Let Me Tell You About Homestuck, the Internet's Most Ambitious Comic

"A young man stands in his bedroom. It just so happens that today, the 13th of April, 2009, is this young man's birthday. Though it was thirteen years ago he was given life, it is only today he will be given a name!" So begins Homestuck, Andrew Hussie's webcomic/cartoon/video game/mixed media art project that went on to take over every convention with a sea of grey body paint, surpass War and Peace's word count, raise $2.5 million on Kickstarter and then suddenly disappear, leaving its fans either desperate for more or wanting to forget it ever happened.

April 13, 2019, will be the 10th anniversary of Homestuck. Those who've held out hope in the fandom suspect that 4/13 will bring new content. Perhaps Hussie has written the long-promised epilogue, or perhaps the long-delayed second act of the Hiveswap video game is finally coming. Even if nothing that exciting happens, this being the 10th year anniversary is sure to get people who don't not even think about Homestuck any more to reminisce about the former phenomenon.

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Of course, if you weren't in the fandom, this is probably all downright baffling.

Perhaps you clicked the link in the first paragraph and started reading Homestuck. You might be wondering how such a silly, slow-paced comic became such a phenomenon, let alone one that would keep going (hiatuses aside) for about seven years.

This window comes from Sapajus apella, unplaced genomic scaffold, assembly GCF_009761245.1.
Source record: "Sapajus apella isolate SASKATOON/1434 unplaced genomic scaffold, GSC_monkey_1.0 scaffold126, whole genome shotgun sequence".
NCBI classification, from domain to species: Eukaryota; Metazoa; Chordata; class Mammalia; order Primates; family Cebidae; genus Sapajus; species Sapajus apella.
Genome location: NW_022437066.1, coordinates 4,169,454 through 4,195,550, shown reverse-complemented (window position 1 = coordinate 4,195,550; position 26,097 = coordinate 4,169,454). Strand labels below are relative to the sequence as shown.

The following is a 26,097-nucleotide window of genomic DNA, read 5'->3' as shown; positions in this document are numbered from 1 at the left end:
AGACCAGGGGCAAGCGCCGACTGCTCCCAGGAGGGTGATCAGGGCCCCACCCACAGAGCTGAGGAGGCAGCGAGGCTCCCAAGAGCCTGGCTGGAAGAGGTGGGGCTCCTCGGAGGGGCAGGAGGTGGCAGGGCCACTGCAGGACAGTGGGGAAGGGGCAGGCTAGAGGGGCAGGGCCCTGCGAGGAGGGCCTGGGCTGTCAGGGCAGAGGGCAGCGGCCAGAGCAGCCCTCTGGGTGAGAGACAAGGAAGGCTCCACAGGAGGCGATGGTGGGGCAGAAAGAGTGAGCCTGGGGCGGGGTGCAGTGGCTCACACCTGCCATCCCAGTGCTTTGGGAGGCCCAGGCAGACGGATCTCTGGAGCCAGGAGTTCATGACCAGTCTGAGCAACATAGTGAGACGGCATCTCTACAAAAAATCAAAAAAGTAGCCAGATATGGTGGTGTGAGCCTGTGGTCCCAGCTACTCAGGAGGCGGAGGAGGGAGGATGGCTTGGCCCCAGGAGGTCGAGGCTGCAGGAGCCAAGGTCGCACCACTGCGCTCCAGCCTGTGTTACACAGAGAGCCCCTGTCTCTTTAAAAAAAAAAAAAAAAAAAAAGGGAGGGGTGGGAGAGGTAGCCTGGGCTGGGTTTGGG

Well, to quote a meme, let me tell you about Homestuck.

Homestuck starts off very different from what in ends up becoming. It was the fourth of Andrew Hussie's MS Paint Adventures and was initially written the same way he wrote the others: following the whims of reader suggestions and imitating the style of a classic text adventure game. However, Hussie had more ambitious plans for Homestuck's story. The early acts of Homestuck have a funny push-and-pull between the reader-based nonsense and the actual narrative. Even if you're on its comedic wavelength, Act 1 can be tiresome to get through, and yet if you make it to Act 1's conclusion, in which John Egbert -- one of the series' main characters -- accidentally triggers the destruction of Earth through a video game, you'll find yourself needing to read more to find out what comes next.

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One thing that is clear even from the beginning is Hussie's formal ambition. While the artwork is simplistic to start with, deliberately evoking the style of Microsoft Paint (later on a variety of art styles are introduced), the panels of the comic are often animated and occasionally interactive. Music plays a big role on the series' identity, with an extensive high-quality soundtrack (Undertale creator Toby Fox notably first became known doing Homestuck music). The written content is quite different from your normal comic as well. Blocks of text and long instant message conversations extend well below the panels. There's even a comic within the comic, Sweet Bro and Hella Jeff, which is one of the rare comics so intentionally hideous and unreadable it circles back around to being art.


One of the clear strengths of the series is how convincingly its main characters are written. There are four main human characters for the first half of the series: crappy movie-loving dork John Egbert, intellectual Rose Lalonde, hyper-ironic Dave Strider (seriously livening up Act 2) and quirky, powerful Jade Harley (introduced in Act 3). The four kids are spread out in different locations but have to work together to create a new universe, so those instant message conversations are vital to the plot. Homestuck does an excellent job capturing the feel of online friendships in the 2000s.

And then we get the Trolls.

NEXT PAGE: Enter the Trolls

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